SPENCER: Yeah, and I think a core critique that people not so they should have is about incentives that, you know, sure people can take steps to do things, like, try to use better practices and agree on what it means to do good science and so on. But if fundamentally, a large part of the incentive is driven towards just publishing as many papers and top journals as you can, otherwise you get squeezed out of the field, a lot of that stuff that will end up being cosmetic, because, at the end of the day, you have to publish those papers somehow. And I guess one way I think about it is, it's very hard to come up with something important and novel and true, right? That's a really tall order. But if you need seven publications in top journals to get a job in the field, and almost nobody except like, the greatest, you know, super-geniuses can come up with seven important novels, true ideas, then something's got to give, like, there's gonna be pressure towards doing shoddy research and these attempts to reform, they can create better practices in certain visible ways. But then something else underneath is has got to give, because people still need those seven publications.
MATT: So that those particular true but have stimulated broad efforts to counteract those incentives, including major institutional changes that have been adopted by whole categories of journals, and disciplines, including the sort of cultural and more social dynamics of the situation in terms of how papers are viewed in promotion decisions and hiring decisions. So I think both the institutions and the culture are changing. But I guess I would say that it is a common attitude, not just in social science, but in any other area of public policy, where people will say that a situation has something to do with the fundamental incentives that the actors cannot be easily improved. And I agree with that easily improved part. But that doesn't mean they can't be improved at all. And I actually see quite a bit of improvement and lots of other areas as well, where you might think that people have incentives to avoid progress. But if you can change institutions, and make people aware of new information, then you will potentially see changes to improve behavior.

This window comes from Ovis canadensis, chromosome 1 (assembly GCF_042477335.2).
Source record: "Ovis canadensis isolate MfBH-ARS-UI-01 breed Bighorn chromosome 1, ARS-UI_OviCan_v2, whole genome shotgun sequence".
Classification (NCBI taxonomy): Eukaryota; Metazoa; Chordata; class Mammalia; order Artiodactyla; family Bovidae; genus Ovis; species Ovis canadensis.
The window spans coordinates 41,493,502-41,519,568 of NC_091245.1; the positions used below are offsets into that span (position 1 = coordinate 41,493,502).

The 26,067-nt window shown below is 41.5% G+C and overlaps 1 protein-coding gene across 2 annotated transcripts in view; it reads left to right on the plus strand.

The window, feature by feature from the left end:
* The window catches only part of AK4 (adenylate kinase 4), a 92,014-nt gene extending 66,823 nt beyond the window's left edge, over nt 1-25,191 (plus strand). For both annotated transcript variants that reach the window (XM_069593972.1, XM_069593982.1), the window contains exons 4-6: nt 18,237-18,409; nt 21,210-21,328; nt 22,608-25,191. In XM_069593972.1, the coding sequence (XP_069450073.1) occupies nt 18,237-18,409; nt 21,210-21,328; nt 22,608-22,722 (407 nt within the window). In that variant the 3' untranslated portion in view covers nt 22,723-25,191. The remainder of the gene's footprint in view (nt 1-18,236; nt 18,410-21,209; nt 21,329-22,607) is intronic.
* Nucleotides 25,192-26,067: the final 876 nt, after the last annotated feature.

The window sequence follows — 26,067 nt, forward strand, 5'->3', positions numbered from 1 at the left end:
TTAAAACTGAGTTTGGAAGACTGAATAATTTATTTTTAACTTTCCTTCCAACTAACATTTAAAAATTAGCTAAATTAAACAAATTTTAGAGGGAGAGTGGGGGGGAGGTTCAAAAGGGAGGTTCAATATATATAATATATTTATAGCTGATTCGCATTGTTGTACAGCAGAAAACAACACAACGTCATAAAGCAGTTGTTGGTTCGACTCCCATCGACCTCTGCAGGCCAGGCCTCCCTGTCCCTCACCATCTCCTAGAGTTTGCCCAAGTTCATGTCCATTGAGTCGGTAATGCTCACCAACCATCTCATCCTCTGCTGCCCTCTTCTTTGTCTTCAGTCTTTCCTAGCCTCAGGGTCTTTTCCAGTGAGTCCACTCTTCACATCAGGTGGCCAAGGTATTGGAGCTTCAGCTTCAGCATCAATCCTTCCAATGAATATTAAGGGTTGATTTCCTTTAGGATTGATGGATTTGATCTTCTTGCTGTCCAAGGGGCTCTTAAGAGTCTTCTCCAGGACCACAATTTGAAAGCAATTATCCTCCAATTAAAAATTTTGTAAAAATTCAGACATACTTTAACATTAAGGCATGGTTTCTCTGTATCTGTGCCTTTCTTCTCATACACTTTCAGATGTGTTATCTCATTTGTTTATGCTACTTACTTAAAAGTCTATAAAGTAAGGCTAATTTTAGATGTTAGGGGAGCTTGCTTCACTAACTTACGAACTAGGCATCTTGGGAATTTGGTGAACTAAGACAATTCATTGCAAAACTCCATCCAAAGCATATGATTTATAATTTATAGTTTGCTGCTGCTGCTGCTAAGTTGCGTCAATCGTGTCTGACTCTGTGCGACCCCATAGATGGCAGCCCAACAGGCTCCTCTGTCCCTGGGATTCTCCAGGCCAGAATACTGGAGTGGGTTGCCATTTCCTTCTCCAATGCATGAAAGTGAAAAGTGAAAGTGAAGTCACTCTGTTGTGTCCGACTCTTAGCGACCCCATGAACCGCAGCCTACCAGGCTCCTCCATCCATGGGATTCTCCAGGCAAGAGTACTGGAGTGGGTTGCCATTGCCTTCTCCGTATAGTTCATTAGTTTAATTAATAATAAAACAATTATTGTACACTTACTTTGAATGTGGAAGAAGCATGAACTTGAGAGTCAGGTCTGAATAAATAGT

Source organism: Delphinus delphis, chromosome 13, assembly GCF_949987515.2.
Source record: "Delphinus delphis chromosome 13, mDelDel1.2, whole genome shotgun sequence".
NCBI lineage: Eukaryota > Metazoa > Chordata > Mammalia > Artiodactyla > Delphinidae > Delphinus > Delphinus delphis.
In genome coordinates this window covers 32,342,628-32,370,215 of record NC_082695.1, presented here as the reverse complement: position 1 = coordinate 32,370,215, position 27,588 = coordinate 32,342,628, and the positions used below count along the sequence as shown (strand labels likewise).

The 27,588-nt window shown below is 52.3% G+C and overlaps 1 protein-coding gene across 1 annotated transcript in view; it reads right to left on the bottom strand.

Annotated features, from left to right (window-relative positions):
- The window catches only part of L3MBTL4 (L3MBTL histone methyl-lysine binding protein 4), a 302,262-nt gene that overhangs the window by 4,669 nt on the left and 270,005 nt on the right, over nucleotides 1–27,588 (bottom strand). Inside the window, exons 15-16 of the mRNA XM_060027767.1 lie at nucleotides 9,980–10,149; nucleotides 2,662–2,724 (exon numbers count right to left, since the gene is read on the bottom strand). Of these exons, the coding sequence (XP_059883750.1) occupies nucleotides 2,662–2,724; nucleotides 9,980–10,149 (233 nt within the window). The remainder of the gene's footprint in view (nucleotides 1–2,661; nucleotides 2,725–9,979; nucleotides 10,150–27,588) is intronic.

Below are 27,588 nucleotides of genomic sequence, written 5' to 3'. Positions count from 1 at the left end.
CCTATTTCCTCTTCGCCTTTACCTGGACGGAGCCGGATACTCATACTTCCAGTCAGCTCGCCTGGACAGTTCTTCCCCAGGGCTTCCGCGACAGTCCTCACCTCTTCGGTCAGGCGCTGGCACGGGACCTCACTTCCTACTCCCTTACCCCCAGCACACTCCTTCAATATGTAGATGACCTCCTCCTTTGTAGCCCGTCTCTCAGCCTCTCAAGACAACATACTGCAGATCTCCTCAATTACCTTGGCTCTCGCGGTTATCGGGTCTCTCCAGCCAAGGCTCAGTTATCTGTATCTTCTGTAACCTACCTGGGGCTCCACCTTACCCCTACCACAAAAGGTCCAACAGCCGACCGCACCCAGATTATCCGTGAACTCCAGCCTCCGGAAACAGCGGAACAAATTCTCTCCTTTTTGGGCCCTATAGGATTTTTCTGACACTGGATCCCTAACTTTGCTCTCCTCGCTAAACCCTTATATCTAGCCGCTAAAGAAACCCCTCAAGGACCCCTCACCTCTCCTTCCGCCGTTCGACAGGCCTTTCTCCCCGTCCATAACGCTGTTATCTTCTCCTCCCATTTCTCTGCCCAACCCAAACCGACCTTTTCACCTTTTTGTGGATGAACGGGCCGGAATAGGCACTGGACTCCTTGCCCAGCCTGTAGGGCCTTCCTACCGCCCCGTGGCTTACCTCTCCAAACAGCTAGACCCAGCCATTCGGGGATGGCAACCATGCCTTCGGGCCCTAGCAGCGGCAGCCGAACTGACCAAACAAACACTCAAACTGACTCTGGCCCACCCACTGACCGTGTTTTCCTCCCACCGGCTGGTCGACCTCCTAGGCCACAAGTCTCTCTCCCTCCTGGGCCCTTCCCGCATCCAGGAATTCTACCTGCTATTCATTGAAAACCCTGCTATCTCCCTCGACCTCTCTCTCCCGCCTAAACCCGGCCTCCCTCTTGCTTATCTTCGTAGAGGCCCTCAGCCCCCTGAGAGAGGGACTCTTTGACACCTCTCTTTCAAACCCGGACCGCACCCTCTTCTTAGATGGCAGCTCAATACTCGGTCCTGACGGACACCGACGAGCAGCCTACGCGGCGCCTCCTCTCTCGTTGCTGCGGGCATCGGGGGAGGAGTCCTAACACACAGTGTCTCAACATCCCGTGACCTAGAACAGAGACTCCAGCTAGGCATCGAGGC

SPENCER: Now, while I'm definitely much more pessimistic than you, on average, I do see rays of light and, you know, some of the things you're pointing out I do think are really important and real improvements. You know, as you mentioned, now, in political science, there are some journals that are kind of doing pre-publication, data checking, which I think is really good. There are more people using pre-registration, even though I think it's still a really small percentage of papers that are pre-registered, there are more people publishing their datasets, which is awesome. And I think that just that leads to better science.
MATT: It's not just the practices. It's learning from those practices, right. So there are people who tried to do pre-registration and realized in the process that they were doing more exploratory research than they thought that they were doing. There were people who tried to check a dataset and realize that person who said this has only been true in the last 10 years was correct. It's only been true in the last 10 years; my data does support constant relationships. So it's not just the changes in practices. It's also the learning process from responding to those critiques.
SPENCER: Right. So those critiques lead to changes in practices, and those changing practices lead to a better understanding of the discipline, like, well, okay, what is exploratory research versus a confirmatory? And are we making that distinction properly? And yeah, I mean, it's so I do think there are a lot of these good things on the horizon, I just worry that cosmetic changes on the outside, if there's a deep structural incentive a problem, don't necessarily solve it, because they just solved the part you can see and then they don't solve all the hidden stuff, which maybe is a lot of action. So yeah, I'm cautiously optimistic.
MATT: But I think I see both the like we're talking about that both of self-reflection and the institutions are changing. So I don't see as much of a trade-off between we've implemented this institution, and thus, we aren't as reflective about the biases that created it. I think both are happening simultaneously and are likely to improve research.
SPENCER: Matt, thanks so much for coming on.
MATT: Thank you.